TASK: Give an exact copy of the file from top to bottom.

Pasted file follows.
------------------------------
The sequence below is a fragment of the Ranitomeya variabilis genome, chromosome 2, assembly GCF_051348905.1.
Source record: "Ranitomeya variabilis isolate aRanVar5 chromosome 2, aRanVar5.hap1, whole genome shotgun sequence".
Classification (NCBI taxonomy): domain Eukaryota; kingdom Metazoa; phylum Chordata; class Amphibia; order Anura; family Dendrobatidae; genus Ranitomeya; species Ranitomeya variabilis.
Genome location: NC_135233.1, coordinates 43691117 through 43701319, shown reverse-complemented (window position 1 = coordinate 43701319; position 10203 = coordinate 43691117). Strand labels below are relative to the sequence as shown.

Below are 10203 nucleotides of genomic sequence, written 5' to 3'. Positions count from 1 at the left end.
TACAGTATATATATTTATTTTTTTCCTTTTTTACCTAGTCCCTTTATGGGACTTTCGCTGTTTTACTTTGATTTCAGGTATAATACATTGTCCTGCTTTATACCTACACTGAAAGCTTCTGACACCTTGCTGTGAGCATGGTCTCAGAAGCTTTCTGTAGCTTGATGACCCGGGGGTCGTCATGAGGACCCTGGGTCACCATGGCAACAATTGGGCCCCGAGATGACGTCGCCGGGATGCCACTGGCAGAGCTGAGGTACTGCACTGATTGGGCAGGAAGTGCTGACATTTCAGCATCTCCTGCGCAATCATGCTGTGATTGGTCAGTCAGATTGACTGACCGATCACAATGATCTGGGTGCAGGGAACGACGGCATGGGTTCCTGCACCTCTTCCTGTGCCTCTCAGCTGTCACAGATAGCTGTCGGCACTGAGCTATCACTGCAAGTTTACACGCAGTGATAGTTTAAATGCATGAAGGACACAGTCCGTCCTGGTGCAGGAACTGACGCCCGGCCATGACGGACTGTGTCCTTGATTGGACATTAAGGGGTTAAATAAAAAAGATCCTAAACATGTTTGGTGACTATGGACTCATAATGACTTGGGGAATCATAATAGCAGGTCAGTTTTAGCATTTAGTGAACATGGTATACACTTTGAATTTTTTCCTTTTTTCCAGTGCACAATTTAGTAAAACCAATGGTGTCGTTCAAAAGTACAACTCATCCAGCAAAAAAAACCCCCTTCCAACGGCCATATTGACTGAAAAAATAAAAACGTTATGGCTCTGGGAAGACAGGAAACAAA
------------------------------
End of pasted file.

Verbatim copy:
The sequence below is a fragment of the Ranitomeya variabilis genome, chromosome 2, assembly GCF_051348905.1.
Source record: "Ranitomeya variabilis isolate aRanVar5 chromosome 2, aRanVar5.hap1, whole genome shotgun sequence".
Classification (NCBI taxonomy): domain Eukaryota; kingdom Metazoa; phylum Chordata; class Amphibia; order Anura; family Dendrobatidae; genus Ranitomeya; species Ranitomeya variabilis.
Genome location: NC_135233.1, coordinates 43691117 through 43701319, shown reverse-complemented (window position 1 = coordinate 43701319; position 10203 = coordinate 43691117). Strand labels below are relative to the sequence as shown.

Below are 10203 nucleotides of genomic sequence, written 5' to 3'. Positions count from 1 at the left end.
TACAGTATATATATTTATTTTTTTCCTTTTTTACCTAGTCCCTTTATGGGACTTTCGCTGTTTTACTTTGATTTCAGGTATAATACATTGTCCTGCTTTATACCTACACTGAAAGCTTCTGACACCTTGCTGTGAGCATGGTCTCAGAAGCTTTCTGTAGCTTGATGACCCGGGGGTCGTCATGAGGACCCTGGGTCACCATGGCAACAATTGGGCCCCGAGATGACGTCGCCGGGATGCCACTGGCAGAGCTGAGGTACTGCACTGATTGGGCAGGAAGTGCTGACATTTCAGCATCTCCTGCGCAATCATGCTGTGATTGGTCAGTCAGATTGACTGACCGATCACAATGATCTGGGTGCAGGGAACGACGGCATGGGTTCCTGCACCTCTTCCTGTGCCTCTCAGCTGTCACAGATAGCTGTCGGCACTGAGCTATCACTGCAAGTTTACACGCAGTGATAGTTTAAATGCATGAAGGACACAGTCCGTCCTGGTGCAGGAACTGACGCCCGGCCATGACGGACTGTGTCCTTGATTGGACATTAAGGGGTTAAATAAAAAAGATCCTAAACATGTTTGGTGACTATGGACTCATAATGACTTGGGGAATCATAATAGCAGGTCAGTTTTAGCATTTAGTGAACATGGTATACACTTTGAATTTTTTCCTTTTTTCCAGTGCACAATTTAGTAAAACCAATGGTGTCGTTCAAAAGTACAACTCATCCAGCAAAAAAAACCCCCTTCCAACGGCCATATTGACTGAAAAAATAAAAACGTTATGGCTCTGGGAAGACAGGAAACAAA